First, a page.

The first area in which the US will lock horns with China in Africa will be on infrastructure building. Washington will exert its weight within international financial institutions such as the Bretton Woods to restrict poor African countries from signing new infrastructure deals with China. This will come under the so-called “debt trap” narrative. Although the debt trap narrative comes as a genuine altruistic move to protect poor Africans from what it perceives as an expansionist China, the main motives are none other than stopping China’s Belt and Road Initiative, an alternative route to the current US-dominated routes in global trade.


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Agathe Demarais, the global forecasting director at The Economist Intelligence Unit argues in the South China Morning Post that even if Biden wins, “there’s little perspective for meaningful improvement in US-China relations… The two countries will remain locked in a strategic competition for economic and technological dominance”.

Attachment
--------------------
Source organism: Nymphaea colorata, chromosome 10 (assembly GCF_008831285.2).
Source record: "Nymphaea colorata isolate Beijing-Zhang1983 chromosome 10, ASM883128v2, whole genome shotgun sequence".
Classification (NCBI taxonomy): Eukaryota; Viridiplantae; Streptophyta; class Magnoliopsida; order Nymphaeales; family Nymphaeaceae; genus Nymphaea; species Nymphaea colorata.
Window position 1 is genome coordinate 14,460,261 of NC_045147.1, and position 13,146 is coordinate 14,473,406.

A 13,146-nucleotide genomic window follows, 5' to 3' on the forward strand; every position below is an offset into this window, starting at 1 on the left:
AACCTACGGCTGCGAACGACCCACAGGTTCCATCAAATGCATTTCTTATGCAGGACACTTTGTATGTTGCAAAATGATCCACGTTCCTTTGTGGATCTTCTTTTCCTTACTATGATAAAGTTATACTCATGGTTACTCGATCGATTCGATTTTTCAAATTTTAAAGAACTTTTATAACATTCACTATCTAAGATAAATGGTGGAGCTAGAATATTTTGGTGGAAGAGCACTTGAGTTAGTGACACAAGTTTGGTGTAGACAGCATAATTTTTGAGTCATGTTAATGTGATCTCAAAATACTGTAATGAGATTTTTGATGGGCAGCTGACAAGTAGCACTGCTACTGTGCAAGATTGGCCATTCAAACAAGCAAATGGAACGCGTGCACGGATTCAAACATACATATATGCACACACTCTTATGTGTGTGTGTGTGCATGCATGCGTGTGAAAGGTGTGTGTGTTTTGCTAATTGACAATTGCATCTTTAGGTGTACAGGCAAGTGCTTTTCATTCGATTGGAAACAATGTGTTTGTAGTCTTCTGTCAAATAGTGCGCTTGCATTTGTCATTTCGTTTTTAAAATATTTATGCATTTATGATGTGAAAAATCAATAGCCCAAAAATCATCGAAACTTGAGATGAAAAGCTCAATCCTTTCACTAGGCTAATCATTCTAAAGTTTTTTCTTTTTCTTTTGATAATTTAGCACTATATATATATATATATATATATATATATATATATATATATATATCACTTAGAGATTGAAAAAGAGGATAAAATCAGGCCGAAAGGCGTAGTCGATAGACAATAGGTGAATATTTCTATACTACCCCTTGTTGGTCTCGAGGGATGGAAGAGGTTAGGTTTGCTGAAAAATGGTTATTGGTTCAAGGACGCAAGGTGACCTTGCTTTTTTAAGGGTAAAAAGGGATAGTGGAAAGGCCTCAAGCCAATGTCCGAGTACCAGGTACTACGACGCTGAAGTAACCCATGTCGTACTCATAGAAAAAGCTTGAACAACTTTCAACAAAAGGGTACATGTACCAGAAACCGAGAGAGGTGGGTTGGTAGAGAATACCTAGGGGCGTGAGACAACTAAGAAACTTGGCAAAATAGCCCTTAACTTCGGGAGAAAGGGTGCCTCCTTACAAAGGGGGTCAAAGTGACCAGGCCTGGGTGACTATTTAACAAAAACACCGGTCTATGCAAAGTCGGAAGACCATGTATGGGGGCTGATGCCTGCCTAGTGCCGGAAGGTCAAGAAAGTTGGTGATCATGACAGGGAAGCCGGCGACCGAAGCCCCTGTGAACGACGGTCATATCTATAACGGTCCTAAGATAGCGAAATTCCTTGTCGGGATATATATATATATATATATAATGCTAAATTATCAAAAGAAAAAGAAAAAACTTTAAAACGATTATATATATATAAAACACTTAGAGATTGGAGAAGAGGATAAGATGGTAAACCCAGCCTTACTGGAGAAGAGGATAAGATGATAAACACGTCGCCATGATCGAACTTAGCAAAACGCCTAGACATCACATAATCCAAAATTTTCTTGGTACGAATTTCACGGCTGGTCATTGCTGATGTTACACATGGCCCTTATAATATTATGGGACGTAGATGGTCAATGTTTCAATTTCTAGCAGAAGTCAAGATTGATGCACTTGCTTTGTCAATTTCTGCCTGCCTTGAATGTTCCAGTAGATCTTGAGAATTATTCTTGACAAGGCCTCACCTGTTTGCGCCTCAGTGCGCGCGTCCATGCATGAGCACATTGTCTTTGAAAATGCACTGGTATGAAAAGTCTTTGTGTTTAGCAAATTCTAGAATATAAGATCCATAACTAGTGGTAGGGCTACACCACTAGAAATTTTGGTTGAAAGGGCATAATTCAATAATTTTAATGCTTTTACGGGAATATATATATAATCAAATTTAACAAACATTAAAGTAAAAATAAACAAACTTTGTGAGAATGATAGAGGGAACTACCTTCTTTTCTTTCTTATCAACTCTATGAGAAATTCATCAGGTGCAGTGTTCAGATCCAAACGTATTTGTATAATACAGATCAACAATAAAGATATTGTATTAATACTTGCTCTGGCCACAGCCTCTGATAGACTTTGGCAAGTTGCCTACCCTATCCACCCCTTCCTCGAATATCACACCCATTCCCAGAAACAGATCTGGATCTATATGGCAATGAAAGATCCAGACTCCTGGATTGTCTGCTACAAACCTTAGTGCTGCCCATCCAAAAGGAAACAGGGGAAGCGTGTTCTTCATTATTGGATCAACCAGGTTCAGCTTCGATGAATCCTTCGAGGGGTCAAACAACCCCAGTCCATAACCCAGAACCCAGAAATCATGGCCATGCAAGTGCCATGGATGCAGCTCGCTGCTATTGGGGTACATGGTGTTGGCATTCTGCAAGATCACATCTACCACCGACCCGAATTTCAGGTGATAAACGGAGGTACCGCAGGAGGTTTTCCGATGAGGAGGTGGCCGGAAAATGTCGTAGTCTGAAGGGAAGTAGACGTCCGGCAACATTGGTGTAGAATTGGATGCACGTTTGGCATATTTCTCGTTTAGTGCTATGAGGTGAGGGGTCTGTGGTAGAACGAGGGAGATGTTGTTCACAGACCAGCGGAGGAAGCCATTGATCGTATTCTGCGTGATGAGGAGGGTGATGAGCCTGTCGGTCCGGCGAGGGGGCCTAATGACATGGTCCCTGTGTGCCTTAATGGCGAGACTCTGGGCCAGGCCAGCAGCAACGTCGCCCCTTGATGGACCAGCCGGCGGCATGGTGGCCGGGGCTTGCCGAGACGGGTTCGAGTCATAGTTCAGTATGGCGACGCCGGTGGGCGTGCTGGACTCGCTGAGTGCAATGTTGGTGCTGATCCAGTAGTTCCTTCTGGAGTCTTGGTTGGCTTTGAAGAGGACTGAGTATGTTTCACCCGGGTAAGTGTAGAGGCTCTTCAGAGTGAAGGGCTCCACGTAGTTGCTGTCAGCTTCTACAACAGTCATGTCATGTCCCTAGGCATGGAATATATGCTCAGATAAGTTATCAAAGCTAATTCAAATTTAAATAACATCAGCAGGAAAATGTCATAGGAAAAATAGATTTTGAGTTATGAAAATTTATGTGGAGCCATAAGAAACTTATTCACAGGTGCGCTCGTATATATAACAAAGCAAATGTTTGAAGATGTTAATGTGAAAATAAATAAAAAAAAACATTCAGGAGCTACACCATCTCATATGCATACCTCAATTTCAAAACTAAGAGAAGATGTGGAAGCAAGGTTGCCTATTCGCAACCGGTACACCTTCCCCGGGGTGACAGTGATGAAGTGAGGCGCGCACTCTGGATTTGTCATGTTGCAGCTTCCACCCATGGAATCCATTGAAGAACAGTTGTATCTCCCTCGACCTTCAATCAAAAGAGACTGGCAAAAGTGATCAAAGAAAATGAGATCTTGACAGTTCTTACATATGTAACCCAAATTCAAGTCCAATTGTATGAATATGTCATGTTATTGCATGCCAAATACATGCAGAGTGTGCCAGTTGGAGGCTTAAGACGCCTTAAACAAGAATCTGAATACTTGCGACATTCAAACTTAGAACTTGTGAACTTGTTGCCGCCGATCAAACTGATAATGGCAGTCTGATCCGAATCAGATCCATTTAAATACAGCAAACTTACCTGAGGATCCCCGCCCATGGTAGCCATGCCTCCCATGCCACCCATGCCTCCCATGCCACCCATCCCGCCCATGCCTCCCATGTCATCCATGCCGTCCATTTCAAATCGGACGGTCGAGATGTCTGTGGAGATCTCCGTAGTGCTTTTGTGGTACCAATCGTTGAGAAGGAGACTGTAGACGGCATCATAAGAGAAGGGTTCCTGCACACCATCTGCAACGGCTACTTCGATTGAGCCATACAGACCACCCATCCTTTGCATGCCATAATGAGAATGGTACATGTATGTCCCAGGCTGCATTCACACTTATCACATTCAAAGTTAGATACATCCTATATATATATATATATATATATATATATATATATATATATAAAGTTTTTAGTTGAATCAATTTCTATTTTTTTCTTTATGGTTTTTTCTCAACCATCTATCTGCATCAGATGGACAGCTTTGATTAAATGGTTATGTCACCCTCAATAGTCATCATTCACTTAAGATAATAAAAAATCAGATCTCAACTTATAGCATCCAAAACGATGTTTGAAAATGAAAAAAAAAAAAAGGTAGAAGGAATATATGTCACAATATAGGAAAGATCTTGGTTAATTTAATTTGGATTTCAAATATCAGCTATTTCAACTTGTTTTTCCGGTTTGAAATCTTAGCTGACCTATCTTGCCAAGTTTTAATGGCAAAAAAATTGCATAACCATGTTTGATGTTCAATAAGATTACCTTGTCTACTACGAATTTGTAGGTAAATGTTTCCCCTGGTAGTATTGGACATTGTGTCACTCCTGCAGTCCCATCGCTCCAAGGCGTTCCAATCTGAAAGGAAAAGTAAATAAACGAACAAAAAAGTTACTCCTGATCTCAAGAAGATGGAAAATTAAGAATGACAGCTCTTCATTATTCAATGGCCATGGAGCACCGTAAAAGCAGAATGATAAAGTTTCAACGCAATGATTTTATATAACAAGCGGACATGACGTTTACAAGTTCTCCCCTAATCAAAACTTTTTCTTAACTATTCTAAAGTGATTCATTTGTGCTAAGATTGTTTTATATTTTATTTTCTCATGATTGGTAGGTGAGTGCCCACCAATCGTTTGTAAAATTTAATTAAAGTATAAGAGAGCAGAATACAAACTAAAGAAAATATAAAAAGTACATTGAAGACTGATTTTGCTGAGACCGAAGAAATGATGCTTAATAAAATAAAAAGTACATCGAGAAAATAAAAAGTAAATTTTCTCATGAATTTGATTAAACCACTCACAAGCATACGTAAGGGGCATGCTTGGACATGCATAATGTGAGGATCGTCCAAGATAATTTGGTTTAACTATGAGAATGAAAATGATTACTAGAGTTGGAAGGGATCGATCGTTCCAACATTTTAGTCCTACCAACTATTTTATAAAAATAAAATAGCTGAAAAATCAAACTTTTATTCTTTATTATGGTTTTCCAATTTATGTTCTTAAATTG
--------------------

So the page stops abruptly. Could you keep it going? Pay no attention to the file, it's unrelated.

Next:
However, China has an upper hand in Africa because while America talks negatively about China, it does not have an alternative solution. In other words, talk is cheap: for example, American hi-tech companies do not have an appetite to invest heavily in Africa’s hi-tech industry.

There are however high chances that a Biden administration will find areas in which its US-Africa policy will converge with that of China. The US and China will be more likely to cooperate within multilateral forums. First, Washington will certainly rejoin the Paris Agreement on climate change and also return to the Joint Comprehensive Plan of Action nuclear deal with Iran. In addition, Washington will actively seek a multilateral approach to global challenges such as peacekeeping and health matters. Such a move will see joint Washington and Beijing efforts boosting Africa’s Agenda 2063.

Still at an international level, a Biden victory might revitalise America’s participation in the Trans-Pacific Partnership. We might see an America that is once again committed to be a rational leader, not insular looking as has been the case under the Trump presidency. Once again, there is a lot riding on the impending election, as it has the potential to change not only America but the globe in fundamental ways.